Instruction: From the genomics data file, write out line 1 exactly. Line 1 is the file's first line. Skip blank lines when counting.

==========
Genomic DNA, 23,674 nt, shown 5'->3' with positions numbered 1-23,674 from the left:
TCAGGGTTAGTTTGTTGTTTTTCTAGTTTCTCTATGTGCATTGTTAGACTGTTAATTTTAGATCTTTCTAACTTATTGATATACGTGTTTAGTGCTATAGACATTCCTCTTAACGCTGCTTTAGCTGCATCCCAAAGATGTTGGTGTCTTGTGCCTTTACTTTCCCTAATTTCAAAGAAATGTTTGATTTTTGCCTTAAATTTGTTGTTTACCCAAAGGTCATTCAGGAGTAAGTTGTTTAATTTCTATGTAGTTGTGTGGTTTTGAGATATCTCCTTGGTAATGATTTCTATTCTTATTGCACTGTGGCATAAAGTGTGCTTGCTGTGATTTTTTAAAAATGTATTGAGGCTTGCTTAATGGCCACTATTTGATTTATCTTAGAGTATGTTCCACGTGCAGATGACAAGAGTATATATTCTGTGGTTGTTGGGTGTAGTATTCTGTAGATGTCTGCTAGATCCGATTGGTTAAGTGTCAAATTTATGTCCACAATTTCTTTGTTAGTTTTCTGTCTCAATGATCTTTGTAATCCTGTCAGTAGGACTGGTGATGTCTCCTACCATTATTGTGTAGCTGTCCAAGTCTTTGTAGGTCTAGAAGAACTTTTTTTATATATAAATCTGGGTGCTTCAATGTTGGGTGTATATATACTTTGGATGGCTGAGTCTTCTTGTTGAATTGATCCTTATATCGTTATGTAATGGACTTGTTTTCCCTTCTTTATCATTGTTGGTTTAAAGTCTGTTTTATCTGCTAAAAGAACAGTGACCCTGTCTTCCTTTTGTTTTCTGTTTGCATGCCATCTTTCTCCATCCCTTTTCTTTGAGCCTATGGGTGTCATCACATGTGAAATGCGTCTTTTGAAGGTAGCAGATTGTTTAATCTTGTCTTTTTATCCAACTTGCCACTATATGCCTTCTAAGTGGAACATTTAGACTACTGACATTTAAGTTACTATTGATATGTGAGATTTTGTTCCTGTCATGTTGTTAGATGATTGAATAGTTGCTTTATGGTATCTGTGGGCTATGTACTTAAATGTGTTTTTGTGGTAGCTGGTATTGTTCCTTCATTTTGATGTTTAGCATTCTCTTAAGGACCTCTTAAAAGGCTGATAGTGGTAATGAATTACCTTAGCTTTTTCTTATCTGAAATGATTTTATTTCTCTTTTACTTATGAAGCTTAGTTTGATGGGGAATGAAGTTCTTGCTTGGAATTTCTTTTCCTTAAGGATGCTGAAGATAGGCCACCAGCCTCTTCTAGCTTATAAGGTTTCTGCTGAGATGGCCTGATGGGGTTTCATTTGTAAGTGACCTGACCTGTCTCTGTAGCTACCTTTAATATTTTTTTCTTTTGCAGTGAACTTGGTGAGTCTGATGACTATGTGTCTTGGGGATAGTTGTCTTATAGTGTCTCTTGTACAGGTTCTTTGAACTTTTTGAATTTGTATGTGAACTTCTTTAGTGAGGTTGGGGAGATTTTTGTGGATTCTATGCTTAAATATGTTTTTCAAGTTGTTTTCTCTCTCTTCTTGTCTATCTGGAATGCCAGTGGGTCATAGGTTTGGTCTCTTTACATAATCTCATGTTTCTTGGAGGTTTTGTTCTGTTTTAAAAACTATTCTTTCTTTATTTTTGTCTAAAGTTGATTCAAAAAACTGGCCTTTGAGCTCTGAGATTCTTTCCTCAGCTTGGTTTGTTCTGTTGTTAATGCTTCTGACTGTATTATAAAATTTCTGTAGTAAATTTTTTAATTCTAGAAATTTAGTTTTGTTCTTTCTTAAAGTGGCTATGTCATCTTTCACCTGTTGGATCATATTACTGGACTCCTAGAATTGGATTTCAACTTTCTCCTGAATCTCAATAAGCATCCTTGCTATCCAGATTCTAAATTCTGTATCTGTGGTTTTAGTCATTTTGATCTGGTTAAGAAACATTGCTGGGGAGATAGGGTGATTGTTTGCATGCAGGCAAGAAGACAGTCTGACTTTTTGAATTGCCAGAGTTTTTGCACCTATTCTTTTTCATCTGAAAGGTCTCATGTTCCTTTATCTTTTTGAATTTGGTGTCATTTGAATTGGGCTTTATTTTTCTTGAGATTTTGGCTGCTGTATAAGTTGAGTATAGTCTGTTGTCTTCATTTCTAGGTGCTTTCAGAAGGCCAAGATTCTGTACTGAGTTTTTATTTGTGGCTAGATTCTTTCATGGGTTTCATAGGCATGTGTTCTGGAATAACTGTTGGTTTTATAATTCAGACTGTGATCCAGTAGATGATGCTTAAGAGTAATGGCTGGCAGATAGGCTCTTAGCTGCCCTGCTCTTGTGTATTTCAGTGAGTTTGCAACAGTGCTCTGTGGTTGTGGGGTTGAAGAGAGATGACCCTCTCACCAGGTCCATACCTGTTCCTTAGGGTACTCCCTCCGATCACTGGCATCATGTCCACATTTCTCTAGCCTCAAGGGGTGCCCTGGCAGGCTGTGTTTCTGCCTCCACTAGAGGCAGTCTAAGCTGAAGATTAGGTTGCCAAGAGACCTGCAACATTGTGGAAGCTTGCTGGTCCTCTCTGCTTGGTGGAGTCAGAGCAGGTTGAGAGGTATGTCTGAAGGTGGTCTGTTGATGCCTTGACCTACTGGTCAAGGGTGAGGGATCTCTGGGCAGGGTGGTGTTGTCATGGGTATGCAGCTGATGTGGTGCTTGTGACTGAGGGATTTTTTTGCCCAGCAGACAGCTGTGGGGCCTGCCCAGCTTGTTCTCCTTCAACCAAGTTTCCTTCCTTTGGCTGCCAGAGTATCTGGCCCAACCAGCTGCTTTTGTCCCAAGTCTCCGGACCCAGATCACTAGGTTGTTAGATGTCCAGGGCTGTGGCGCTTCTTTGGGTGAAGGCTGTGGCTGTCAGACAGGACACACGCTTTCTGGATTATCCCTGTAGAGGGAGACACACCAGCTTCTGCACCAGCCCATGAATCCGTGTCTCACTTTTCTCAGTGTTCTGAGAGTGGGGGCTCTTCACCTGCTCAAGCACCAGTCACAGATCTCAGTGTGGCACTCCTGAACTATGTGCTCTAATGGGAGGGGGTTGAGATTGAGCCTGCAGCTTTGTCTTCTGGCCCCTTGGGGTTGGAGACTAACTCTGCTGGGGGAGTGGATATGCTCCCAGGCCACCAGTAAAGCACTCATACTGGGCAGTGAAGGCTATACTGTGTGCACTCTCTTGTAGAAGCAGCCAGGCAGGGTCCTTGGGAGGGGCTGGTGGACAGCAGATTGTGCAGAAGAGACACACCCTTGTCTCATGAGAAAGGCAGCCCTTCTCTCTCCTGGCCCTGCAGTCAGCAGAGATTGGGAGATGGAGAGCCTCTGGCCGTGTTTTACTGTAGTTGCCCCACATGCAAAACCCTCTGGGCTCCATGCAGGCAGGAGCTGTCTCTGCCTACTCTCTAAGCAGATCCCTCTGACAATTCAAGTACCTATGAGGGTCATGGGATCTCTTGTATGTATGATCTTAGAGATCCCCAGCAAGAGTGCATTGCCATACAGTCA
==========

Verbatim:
Genomic DNA, 23,674 nt, shown 5'->3' with positions numbered 1-23,674 from the left: